The support from my friends, family, and primarily my coworkers with regards to my current writing goals has been over-the-top generous lately. One coworker offered to switch shifts with me so I didn’t have to rush back to Eugene for work after attending Lidia Yuknavitch’s writer’s workshop in Portland on Tuesday evenings. Because of my coworker’s generosity, I can chat after the workshop with my new writer friends or get lost driving in the big city (which is what I did after this first workshop).
Given all the support I’m being flooded with lately–and the fact that I recently learned some of my coworkers actually follow my blog–I figured I’d share a post about the things I’m learning in the workshop: pearls of wisdom straight from the pretty, wide mouth of Oregon’s epic author, Lidia Yuknavitch (hint: links to one of Lidia’s powerful essays). Check. It. Out. What I love (a good example is the said essay) is how Lidia addresses social issues and shouts out loud for change while using primarily her personal experience and memoir. Lidia’s past is a sopping wet rag and she’s twisted it and pulled it until the information and insights have poured out of it like warm water. And she intends to use every last drop. How much of your past have you used to change the world? If you’re like me–not enough. There’ve been a lot of lessons learned, no? Write about ’em.
Pearls (note: these are Lidia’s ideas interpreted by me–not her exact quotes):
- A memoir can be a bunch of essay’s stitched together. In fact–it’s nearly gotta be, one doesn’t tackle a memoir in one swift movement. That’s a lot to take on. Write scenes, then stitch ’em together.
- “Stitching” is a tough chore indeed, but it can be done.
- Overwrite your memoir–Lidia says it was only through majorly overwriting that she found the pieces that needed to be in the book.
- If there’s a story that’s really scary for you to write (i.e. too revealing, too painful, too bold) for godsakes write exactly that.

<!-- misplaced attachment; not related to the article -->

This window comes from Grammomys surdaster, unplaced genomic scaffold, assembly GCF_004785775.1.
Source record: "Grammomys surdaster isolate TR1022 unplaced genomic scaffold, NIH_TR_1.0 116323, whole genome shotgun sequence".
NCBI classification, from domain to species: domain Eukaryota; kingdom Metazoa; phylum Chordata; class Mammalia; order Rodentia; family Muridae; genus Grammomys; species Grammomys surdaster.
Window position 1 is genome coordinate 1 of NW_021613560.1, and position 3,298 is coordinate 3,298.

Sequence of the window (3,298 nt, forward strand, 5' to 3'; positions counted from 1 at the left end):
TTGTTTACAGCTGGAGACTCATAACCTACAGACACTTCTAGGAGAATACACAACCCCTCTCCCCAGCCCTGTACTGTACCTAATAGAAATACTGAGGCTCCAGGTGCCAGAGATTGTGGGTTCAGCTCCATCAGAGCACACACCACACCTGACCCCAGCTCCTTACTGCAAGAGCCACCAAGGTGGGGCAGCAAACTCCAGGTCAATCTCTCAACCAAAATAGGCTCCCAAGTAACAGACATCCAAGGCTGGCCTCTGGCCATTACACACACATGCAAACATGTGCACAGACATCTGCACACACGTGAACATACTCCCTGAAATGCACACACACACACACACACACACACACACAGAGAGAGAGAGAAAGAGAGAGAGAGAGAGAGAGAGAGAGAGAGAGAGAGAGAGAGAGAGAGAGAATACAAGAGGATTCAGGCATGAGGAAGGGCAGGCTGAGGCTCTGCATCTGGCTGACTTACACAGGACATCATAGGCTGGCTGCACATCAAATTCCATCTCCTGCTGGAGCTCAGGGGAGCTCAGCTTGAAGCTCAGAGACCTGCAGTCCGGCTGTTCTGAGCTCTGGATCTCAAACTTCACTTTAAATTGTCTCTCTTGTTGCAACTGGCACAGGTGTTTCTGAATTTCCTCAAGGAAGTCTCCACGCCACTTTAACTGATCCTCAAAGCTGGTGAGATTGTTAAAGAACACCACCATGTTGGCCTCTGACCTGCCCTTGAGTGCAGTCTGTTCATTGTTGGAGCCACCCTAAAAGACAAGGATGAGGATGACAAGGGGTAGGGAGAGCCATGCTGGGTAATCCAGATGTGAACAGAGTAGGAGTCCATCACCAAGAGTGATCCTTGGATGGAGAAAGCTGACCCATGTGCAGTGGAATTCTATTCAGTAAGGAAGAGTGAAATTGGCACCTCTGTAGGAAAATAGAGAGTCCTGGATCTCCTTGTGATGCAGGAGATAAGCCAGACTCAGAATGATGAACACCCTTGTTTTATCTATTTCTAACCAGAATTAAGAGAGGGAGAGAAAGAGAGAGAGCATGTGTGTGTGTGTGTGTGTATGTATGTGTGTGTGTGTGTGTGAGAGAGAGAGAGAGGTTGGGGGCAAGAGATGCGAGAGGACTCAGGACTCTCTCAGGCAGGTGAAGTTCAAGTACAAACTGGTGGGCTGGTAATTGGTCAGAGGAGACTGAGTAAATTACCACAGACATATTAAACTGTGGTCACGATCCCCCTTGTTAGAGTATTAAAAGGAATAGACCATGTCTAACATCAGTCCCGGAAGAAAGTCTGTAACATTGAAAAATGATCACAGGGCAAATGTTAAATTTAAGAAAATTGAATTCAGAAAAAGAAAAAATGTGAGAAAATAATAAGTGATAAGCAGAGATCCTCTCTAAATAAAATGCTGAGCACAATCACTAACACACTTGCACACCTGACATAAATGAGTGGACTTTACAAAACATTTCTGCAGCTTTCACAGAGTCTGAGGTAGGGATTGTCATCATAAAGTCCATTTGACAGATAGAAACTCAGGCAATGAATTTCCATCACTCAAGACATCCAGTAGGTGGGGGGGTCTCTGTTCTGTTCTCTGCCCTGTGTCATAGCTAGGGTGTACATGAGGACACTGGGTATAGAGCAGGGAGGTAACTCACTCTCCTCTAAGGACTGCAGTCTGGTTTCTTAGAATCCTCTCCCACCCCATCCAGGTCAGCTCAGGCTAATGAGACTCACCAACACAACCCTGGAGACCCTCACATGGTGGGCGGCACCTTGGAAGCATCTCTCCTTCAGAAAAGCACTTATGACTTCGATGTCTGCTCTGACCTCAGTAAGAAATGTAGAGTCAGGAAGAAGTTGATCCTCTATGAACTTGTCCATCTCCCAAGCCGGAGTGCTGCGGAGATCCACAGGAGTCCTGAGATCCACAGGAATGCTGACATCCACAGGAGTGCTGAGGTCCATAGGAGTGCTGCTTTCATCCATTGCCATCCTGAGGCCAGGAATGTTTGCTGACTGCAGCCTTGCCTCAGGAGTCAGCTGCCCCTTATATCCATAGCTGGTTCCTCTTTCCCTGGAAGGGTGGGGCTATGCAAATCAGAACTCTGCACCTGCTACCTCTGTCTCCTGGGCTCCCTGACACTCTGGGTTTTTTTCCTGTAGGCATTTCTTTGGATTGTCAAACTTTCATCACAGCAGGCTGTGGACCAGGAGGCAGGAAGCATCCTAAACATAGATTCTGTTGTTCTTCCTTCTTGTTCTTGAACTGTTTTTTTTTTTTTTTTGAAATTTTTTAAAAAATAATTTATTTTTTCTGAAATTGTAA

- The voices you hear in your head are your friends. Unless they start to tell you to do bad things, or are highly obnoxious or dangerous sounding in which case maybe you need to see somebody about getting properly medicated and assessed.
- Fear, irritability, sadness, desperation…if you are experiencing these feelings, it is an excellent time to write (see, there’s always a bright side!)
- It’s never too late to start the writing career you’ve always dreamed about. It’s never too late to start doing any of the things you’ve always dreamed of doing. It’s never too late. It’s never too late. Lidia knows from experience.
Were these pearls useful for you? Hopefully they reinforced some of the wisdom you already had but forgot, like “it’s never too late” or “write when you’re sad”. For me, as a writer, I need daily reminders of these facts. And I can’t always rely on myself for that. It’s nice to have Lidia around to give me permission. Permission to follow my crazy dreams. Permission to mess up along the way. Permission to tell the world my dirty little secrets. Writing with Lidia is very freeing, I’m very much in tune with her, we’re marching to the same drum, or the same marching band at least. I like her. I hope she likes me too. I bit my tongue a lot at the first sesh but I suspect I’ll start fighting for her attention more in the upcoming weeks. I only have 3 more sessions with the Goddess after all…